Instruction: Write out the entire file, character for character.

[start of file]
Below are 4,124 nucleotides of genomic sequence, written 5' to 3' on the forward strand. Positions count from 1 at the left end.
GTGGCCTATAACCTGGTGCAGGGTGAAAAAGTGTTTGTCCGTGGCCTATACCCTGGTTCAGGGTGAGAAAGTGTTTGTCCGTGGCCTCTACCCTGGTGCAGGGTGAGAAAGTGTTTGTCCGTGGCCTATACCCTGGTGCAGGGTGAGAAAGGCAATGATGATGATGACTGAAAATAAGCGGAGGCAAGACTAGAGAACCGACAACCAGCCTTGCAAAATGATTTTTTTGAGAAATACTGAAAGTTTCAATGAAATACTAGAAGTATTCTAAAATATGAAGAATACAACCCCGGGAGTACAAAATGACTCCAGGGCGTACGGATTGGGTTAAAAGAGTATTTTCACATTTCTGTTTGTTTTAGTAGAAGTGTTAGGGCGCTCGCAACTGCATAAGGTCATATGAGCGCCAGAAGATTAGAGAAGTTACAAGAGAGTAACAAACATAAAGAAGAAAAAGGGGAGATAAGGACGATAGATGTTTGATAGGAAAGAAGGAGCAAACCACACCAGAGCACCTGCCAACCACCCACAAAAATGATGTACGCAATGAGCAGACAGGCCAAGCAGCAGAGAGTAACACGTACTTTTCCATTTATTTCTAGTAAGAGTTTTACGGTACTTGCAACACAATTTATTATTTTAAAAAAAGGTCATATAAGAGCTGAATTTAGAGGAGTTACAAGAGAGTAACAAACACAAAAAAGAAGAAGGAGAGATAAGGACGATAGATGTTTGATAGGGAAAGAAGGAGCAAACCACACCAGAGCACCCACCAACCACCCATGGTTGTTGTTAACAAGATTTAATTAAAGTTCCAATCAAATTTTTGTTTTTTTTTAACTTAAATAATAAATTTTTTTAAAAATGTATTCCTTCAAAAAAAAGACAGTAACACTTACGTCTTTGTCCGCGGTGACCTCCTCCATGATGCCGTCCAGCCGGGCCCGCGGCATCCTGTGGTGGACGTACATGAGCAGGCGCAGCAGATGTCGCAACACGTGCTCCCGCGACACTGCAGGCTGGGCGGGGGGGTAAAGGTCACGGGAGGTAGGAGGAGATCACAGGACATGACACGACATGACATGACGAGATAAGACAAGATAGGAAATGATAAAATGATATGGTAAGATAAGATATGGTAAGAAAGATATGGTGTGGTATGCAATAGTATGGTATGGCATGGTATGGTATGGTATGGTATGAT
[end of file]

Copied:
Below are 4,124 nucleotides of genomic sequence, written 5' to 3' on the forward strand. Positions count from 1 at the left end.
GTGGCCTATAACCTGGTGCAGGGTGAAAAAGTGTTTGTCCGTGGCCTATACCCTGGTTCAGGGTGAGAAAGTGTTTGTCCGTGGCCTCTACCCTGGTGCAGGGTGAGAAAGTGTTTGTCCGTGGCCTATACCCTGGTGCAGGGTGAGAAAGGCAATGATGATGATGACTGAAAATAAGCGGAGGCAAGACTAGAGAACCGACAACCAGCCTTGCAAAATGATTTTTTTGAGAAATACTGAAAGTTTCAATGAAATACTAGAAGTATTCTAAAATATGAAGAATACAACCCCGGGAGTACAAAATGACTCCAGGGCGTACGGATTGGGTTAAAAGAGTATTTTCACATTTCTGTTTGTTTTAGTAGAAGTGTTAGGGCGCTCGCAACTGCATAAGGTCATATGAGCGCCAGAAGATTAGAGAAGTTACAAGAGAGTAACAAACATAAAGAAGAAAAAGGGGAGATAAGGACGATAGATGTTTGATAGGAAAGAAGGAGCAAACCACACCAGAGCACCTGCCAACCACCCACAAAAATGATGTACGCAATGAGCAGACAGGCCAAGCAGCAGAGAGTAACACGTACTTTTCCATTTATTTCTAGTAAGAGTTTTACGGTACTTGCAACACAATTTATTATTTTAAAAAAAGGTCATATAAGAGCTGAATTTAGAGGAGTTACAAGAGAGTAACAAACACAAAAAAGAAGAAGGAGAGATAAGGACGATAGATGTTTGATAGGGAAAGAAGGAGCAAACCACACCAGAGCACCCACCAACCACCCATGGTTGTTGTTAACAAGATTTAATTAAAGTTCCAATCAAATTTTTGTTTTTTTTTAACTTAAATAATAAATTTTTTTAAAAATGTATTCCTTCAAAAAAAAGACAGTAACACTTACGTCTTTGTCCGCGGTGACCTCCTCCATGATGCCGTCCAGCCGGGCCCGCGGCATCCTGTGGTGGACGTACATGAGCAGGCGCAGCAGATGTCGCAACACGTGCTCCCGCGACACTGCAGGCTGGGCGGGGGGGTAAAGGTCACGGGAGGTAGGAGGAGATCACAGGACATGACACGACATGACATGACGAGATAAGACAAGATAGGAAATGATAAAATGATATGGTAAGATAAGATATGGTAAGAAAGATATGGTGTGGTATGCAATAGTATGGTATGGCATGGTATGGTATGGTATGGTATGAT